A Masterpiece Discovered Mon, 03 Jul 2017
One of the most significant paintings in New Zealand art history will be offered for sale in Auckland next month after being lost to the art world for more than 100 years. The portrait of Sir John Logan Campbell, one of Auckland's founding fathers and a former mayor of the city, was painted by Louis John Steele, possibly in 1903, a few years before Sir John died in Auckland in 1912 aged 94. The painting was privately owned for more than 100 years but was never publicly exhibited. The current owners have had it for over half a century," said Richard Thomson director of the International Art Centre which will offer the painting at an auction of important and rare art in Auckland on August 8. "The art world knew of its existence only because Steele was photographed in his studio in 1903, sitting in front of the portrait," he said. "The location of the painting has been a mystery for more than half a century. No one knew where it was or even if it still existed so we were astonished and incredibly excited when a family member contacted us to sell it," Mr Thomson said. "This is more than a portrait of a man who made a huge contribution to the development of Auckland. It is a masterpiece and captures Sir John at Kilbryde, the mansion he built in 1881 at the site now occupied by the Parnell Rose Gardens. "Sadly the house was demolished in 1924 so this painting, which portrays Sir John sitting at his desk with a view to Rangitoto Island, is an incredibly important window into Auckland's past.
"It is a national treasure and there is huge excitement that it has been 'rediscovered'." Mr Thomson said it was extremely difficult to put a value on the painting. "This would rank alongside some of Goldie's works in terms of importance and value and it could bring up to $500,000," Mr Thomson said.
Sir John died in 1912 and is buried on One Tree Hill. His body was taken from Kilbryde to One Tree Hill in one of the largest funeral corteges in Auckland history. Steele, 44, arrived in Auckland about 1886. He was already moderately well known with exhibitions at the Royal Academy in London and in Paris. He set up a studio in Auckland and took a great interest in painting portraits of Maori chiefs and elders. One of his first pupils was Charles Frederick Goldie and Steele had a great influence in the character and style Goldie displayed in his art which led him to become the most significant painter of Maori subjects in New Zealand art history.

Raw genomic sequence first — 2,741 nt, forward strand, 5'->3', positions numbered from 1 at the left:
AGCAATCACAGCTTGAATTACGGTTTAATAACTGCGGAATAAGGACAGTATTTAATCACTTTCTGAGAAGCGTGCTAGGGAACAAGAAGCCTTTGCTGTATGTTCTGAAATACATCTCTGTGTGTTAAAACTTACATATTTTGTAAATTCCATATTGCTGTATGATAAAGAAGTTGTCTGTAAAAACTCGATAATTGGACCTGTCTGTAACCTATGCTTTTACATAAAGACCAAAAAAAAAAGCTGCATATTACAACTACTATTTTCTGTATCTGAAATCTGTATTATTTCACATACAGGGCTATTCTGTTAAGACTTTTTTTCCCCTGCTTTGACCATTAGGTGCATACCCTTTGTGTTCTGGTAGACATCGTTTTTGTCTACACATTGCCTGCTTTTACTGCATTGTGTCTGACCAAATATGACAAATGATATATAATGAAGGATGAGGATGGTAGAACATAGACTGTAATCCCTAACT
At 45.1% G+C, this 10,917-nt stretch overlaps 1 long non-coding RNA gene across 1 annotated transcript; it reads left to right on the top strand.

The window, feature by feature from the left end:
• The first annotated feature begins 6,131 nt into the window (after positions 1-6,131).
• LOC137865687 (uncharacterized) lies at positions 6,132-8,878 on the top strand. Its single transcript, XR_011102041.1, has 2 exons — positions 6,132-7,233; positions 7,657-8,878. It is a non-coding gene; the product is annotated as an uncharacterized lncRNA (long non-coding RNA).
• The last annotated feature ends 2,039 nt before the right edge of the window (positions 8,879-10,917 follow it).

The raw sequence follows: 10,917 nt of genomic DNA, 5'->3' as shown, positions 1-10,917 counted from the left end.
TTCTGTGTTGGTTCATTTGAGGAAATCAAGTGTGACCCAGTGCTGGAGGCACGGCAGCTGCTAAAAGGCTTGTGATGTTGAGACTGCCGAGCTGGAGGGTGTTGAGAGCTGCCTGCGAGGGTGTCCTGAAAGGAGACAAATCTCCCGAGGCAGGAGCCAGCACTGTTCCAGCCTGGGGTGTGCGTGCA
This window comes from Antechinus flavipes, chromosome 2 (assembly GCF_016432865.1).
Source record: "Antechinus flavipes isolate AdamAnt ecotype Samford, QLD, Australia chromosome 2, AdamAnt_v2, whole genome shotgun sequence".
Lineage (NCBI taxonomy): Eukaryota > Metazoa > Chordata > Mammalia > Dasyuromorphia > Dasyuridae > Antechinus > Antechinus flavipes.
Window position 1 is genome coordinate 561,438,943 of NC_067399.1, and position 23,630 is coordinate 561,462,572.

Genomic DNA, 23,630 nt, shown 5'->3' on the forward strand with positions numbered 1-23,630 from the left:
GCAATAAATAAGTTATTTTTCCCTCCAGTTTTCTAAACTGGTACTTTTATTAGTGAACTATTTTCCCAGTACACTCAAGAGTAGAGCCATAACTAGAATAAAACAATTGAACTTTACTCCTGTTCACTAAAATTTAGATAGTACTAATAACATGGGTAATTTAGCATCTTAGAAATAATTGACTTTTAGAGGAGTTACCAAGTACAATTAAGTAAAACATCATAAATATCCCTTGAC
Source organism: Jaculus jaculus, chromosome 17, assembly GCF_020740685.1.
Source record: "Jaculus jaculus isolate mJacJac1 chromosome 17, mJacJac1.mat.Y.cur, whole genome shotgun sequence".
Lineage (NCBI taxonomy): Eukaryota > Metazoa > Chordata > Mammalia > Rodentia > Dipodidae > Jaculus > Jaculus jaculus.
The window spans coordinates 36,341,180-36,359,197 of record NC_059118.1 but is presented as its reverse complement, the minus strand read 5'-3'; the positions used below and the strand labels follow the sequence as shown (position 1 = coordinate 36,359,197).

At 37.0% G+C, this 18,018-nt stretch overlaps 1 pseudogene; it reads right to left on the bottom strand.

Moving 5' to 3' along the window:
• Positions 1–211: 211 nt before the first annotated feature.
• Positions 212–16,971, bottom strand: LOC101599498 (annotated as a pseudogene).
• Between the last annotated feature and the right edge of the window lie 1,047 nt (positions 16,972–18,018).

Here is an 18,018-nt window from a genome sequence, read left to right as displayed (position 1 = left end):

Steel and Goldie collaborated in 1898 to produce what is now considered the best-known history painting to be completed in New Zealand, The arrival of the Maoris in New Zealand caused a sensation when exhibited the year after it was completed. It largely launched Goldie's career but it also led to a rift between Steele and Goldie after Steele resented the attention is former star pupil was getting.
Steele, who died in 1918 aged 76, is also being studied by Jane Davidson-Ladd, a PhD student in the Art History department at the University of Auckland and a world authority on the artist. She is completing her thesis on Steele and his influence on the shape and direction of New Zealand art from the time he arrived in the country. "This painting of Sir John Logan Campbell is without precedent in New Zealand art history. No portraits painted before or since come close to the layered symbolism of this work," she said. "Steele painted at least six portraits of Campbell, but this is by the far most ambitious. It finds its origins in 17th and 18th century paintings of the landed gentry presented in front of their estates. The difference with the Steele portrait is that the view of North Head and Rangitoto alludes to the town that Campbell, as one of Auckland's earliest Pakeha settlers, was integral in shaping. It portrays Campbell as the town's beneficent patriarch, a role still fondly recalled in his description as 'the Father of Auckland'." Other highlights of the sale on August 8 are two watercolours by Frances Hodgkins, a 1918 work by Goldie, a collection from the estate of John Malcolm, the former president of the Queen Elizabeth II Arts Council, major works by Charles Blomfield, a rare oil by Isaac Whitehead and works from the Denis Savill Collection, Sydney. The sale also features four sculptures from the Russell Clark family, rare bronzes by Professor Paul Beadle, several previously unseen works by Ralph Hotere, a work by Felix Kelly which was repatriated after 60 years, four works by Peter McIntyre, and art from Anna Lois White and many others. The catalogue closes on July 11.